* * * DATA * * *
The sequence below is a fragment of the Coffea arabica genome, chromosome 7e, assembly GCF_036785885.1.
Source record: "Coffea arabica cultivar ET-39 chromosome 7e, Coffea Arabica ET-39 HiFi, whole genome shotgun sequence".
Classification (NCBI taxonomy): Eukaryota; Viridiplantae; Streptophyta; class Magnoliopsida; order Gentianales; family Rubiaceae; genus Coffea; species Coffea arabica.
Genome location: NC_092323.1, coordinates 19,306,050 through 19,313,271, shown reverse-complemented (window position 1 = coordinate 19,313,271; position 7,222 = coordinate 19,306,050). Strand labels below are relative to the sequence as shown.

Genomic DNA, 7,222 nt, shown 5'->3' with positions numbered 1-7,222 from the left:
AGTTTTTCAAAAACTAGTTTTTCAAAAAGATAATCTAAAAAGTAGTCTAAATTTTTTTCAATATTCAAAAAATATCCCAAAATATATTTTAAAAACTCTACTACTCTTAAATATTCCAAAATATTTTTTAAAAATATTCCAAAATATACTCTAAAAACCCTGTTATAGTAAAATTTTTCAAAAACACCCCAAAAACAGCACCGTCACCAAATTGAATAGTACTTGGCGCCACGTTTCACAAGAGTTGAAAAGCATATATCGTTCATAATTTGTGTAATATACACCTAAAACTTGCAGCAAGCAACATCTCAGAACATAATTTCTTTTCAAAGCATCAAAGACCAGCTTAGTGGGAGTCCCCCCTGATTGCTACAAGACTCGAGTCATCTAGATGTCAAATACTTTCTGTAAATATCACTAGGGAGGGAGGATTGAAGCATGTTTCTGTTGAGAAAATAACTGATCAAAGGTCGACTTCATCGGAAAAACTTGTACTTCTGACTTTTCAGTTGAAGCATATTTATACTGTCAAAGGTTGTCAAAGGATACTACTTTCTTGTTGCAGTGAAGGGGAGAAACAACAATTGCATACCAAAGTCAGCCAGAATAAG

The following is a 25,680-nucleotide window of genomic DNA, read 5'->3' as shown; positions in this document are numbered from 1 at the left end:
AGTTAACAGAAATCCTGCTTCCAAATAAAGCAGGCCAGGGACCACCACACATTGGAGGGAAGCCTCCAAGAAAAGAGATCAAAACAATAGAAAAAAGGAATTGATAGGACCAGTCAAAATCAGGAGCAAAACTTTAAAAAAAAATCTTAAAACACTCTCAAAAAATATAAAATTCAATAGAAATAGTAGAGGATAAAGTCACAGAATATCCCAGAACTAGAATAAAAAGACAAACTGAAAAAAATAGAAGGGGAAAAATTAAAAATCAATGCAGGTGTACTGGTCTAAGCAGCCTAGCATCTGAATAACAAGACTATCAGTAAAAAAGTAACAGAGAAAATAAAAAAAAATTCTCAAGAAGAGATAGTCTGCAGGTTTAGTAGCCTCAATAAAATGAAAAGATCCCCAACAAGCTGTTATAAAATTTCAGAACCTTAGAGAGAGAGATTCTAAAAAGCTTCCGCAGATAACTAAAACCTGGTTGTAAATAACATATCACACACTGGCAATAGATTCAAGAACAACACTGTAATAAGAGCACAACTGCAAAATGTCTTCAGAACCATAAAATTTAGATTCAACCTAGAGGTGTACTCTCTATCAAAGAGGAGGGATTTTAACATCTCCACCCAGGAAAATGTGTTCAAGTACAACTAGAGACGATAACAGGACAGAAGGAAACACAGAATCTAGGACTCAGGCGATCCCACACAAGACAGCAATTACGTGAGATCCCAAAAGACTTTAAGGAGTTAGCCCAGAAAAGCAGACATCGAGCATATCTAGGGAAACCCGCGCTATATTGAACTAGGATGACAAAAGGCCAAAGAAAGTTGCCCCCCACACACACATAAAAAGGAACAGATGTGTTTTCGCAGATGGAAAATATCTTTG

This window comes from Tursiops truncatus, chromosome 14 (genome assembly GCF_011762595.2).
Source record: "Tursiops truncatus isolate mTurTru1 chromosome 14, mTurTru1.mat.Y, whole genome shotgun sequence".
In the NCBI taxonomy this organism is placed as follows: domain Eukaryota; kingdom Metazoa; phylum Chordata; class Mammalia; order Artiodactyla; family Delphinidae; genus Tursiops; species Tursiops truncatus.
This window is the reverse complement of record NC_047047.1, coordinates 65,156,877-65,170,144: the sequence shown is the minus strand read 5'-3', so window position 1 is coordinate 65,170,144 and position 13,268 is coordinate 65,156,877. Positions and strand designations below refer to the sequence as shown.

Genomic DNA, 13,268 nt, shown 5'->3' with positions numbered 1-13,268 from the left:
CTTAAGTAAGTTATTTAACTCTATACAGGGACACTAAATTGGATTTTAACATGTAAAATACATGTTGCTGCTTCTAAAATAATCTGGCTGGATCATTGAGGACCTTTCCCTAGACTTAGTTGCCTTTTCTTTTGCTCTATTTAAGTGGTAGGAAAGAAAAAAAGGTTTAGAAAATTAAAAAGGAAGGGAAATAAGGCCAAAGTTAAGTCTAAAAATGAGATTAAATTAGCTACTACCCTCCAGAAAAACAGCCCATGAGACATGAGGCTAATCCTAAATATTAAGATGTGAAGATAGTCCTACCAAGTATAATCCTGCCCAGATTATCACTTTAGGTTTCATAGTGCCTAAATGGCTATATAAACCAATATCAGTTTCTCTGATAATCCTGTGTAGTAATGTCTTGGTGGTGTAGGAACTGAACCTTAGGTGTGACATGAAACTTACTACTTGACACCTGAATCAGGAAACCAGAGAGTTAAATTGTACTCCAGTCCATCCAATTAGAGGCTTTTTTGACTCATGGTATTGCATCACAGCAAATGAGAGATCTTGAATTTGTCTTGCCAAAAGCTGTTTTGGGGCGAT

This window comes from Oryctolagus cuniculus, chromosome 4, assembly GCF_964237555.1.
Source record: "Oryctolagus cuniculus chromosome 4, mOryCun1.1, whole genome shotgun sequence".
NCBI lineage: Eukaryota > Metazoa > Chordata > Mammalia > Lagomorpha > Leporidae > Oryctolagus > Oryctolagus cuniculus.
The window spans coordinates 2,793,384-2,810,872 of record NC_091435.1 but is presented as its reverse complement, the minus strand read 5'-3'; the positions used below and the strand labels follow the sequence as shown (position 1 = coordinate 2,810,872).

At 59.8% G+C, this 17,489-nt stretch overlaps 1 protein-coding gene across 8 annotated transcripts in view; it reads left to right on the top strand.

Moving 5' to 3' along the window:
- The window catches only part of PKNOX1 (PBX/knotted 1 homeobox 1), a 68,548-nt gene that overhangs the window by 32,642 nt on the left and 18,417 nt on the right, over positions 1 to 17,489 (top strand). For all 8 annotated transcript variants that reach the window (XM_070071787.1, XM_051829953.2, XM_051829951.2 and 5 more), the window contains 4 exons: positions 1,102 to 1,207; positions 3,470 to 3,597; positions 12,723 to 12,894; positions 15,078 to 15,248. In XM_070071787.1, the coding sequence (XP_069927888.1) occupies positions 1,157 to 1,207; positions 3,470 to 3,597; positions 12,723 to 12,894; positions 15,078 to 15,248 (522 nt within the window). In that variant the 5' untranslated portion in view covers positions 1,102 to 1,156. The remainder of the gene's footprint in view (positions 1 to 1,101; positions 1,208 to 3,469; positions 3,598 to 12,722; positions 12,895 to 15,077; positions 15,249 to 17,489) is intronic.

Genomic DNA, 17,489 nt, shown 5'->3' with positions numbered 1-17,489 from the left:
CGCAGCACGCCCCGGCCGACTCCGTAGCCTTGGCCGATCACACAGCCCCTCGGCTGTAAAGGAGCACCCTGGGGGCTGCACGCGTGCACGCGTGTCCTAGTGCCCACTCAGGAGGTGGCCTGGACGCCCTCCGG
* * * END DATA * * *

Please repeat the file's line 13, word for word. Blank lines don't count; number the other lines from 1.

Genomic DNA, 13,268 nt, shown 5'->3' with positions numbered 1-13,268 from the left: